British Train Street pioneer reflects on site's closing

By Tu Nguyen   October 4, 2023 | 08:19 pm PT
British Train Street pioneer reflects on site's closing
Irish photographer Colm Pierce takes foreign visitors to visit Hanoi's train street in 2013. Photo courtesy of Vietnam in Focus
As one of the first guides to offer travel experiences at Hanoi's Train Street before its international fame, British travel company head Alex Sheal laments the tourist attraction's closing.

Sheal, 43, founder of Vietnam In Focus company, which specializes in providing photography tours of Vietnam, was one of the first people to begin guiding foreign tourists to Train Street.

During his early years living in Vietnam from 2007 to 2012, he lived on Cao Ba Quat Street, right around the corner from the train line. He grew fond of wandering along the railway tracks through residential areas. Back then, there were not any tourists or eye-catching coffee shops inches from the tracks like there are now.

People cooked, did laundry, bathed their children, and read newspapers beside the railway and the appearance of foreigners like Sheal was "strange" to them.

"Life along the railroad tracks at that time was very slow. I loved the feeling of walking on the tracks, especially in a city like Hanoi," he said.

Alex Sheal (L) talks to a locla man during his trip to Dien Bien. Photo courtesy of Alex Sheal

Alex Sheal (L) talks to a local man during his trip to Dien Bien Province in the northern highlands. Photo courtesy of Alex Sheal

After falling in love with the capital city, Sheal and his friend, Irish photographer Colm Pierce, established Vietnam In Focus in 2012.

Their first tour product was called "Hanoi Encounter" and took foreigners to visit Hanoi's Old Quarter and Long Bien Bridge. Although the tour was well-received by foreign tourists at the time, Sheal and his colleague still wanted to create a more unique sightseeing experience.

One day he saw a train coming down the tracks and he watched the people who were going on about their daily lives move quickly out of the way. At that moment, he knew he had an idea for a special tour - "Hanoi Train Street."

Sheal said foreigners coming to Hanoi want to seek authentic experiences and discover new things in the small and narrow alleys of the Old Quarter. For him, a tour for foreigners to watch the train run looked promising.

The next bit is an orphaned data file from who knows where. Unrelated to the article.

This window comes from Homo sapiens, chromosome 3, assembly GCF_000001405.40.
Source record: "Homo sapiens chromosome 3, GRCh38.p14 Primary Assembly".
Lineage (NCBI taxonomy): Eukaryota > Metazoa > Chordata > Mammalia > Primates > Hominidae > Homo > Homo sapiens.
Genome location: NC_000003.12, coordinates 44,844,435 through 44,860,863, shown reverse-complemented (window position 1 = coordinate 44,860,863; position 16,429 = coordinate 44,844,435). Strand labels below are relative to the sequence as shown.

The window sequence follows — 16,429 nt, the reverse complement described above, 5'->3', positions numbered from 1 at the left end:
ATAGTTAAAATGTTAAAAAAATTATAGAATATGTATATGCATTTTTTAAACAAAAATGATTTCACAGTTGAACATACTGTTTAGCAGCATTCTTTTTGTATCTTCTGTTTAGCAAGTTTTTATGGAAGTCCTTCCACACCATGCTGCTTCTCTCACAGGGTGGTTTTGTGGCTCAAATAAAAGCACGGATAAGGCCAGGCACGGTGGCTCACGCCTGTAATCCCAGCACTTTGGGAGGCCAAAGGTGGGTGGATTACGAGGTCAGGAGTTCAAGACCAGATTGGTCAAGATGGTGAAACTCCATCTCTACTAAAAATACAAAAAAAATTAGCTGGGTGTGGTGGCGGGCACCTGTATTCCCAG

"It's a real and unique experience of life in Hanoi that's more interesting than art shows."

When he started to sell Train Street tours, Sheal was not sure tourists would want to learn about such a poor area of Hanoi. But his doubt quickly disappeared when the customers kept coming.

One of the first customers was Kana Baroda, an Indian photographer.

Baroda's tour in 2013 was not complete when Colm, the tour leader, had to give up the journey midway because his wife gave birth to their first child. However, Baroda still gave good reviews of the tour and even spoke well of the experience to the British tabloid newspaper Daily Mail in 2014.

Very soon after that, the tour became popular and Sheal's company began receiving constant inquiries about train times. With the "On the Tracks" tour, visitors were guaranteed to be able to see at least one train passing through the residential area. However, the focus of the product was to experience, learn about and photograph the daily lives of people in the neighborhood.

Train Street became famous in 2014, when the sight of a train running right through the heart of a densely packed residential area was published in foreign newspapers and magazines, especially in the U.S and U.K.

Many foreign tourists began sharing photos of Train Street on Instagram, making it quickly become a must-see destination in Hanoi.

Sheal said cafes began to appear, meaning poor people renting there had to move out. People began to see opportunities to make money doing business on Train Street.

"We noticed changes along the tracks – cafes springing up, other tour companies leading large groups along our route. A trickle became a flood, and soon we could only run our early morning tour because of the crowds during the day," Sheal said.

In 2019, a National Geographic film crew took Sheal's tour and Train Street was catapulted to global fame.

But after the National Geographic trip, Hanoi authorities soon banned tourists from entering Train Street, citing safety concerns.

Sheal said it was no surprise that the ban had finally come. In 2018, he had already begun to witness hazards, such as crowds drinking beer right next to the train tracks.

He said Vietnam could actually do better by taking advantage of Train Street properly instead of closing it. After the pandemic, he said, competition to attract foreign tourists among Southeast Asian countries became fiercer, while Hanoi, the country's capital, does not have many unique sightseeing experiences. He argued that tourists can visit temples, museums or markets in many other countries without coming to Vietnam.

But the Train Street is more unique.

"I think it would be better to turn the Train Street into a tourist attraction with specific safety regulations, such as limiting the number of cafes and the number of visitors," Alex said, citing how the U.S. is earning money from tours to the Grand Canyon that attract five million visitors each year.

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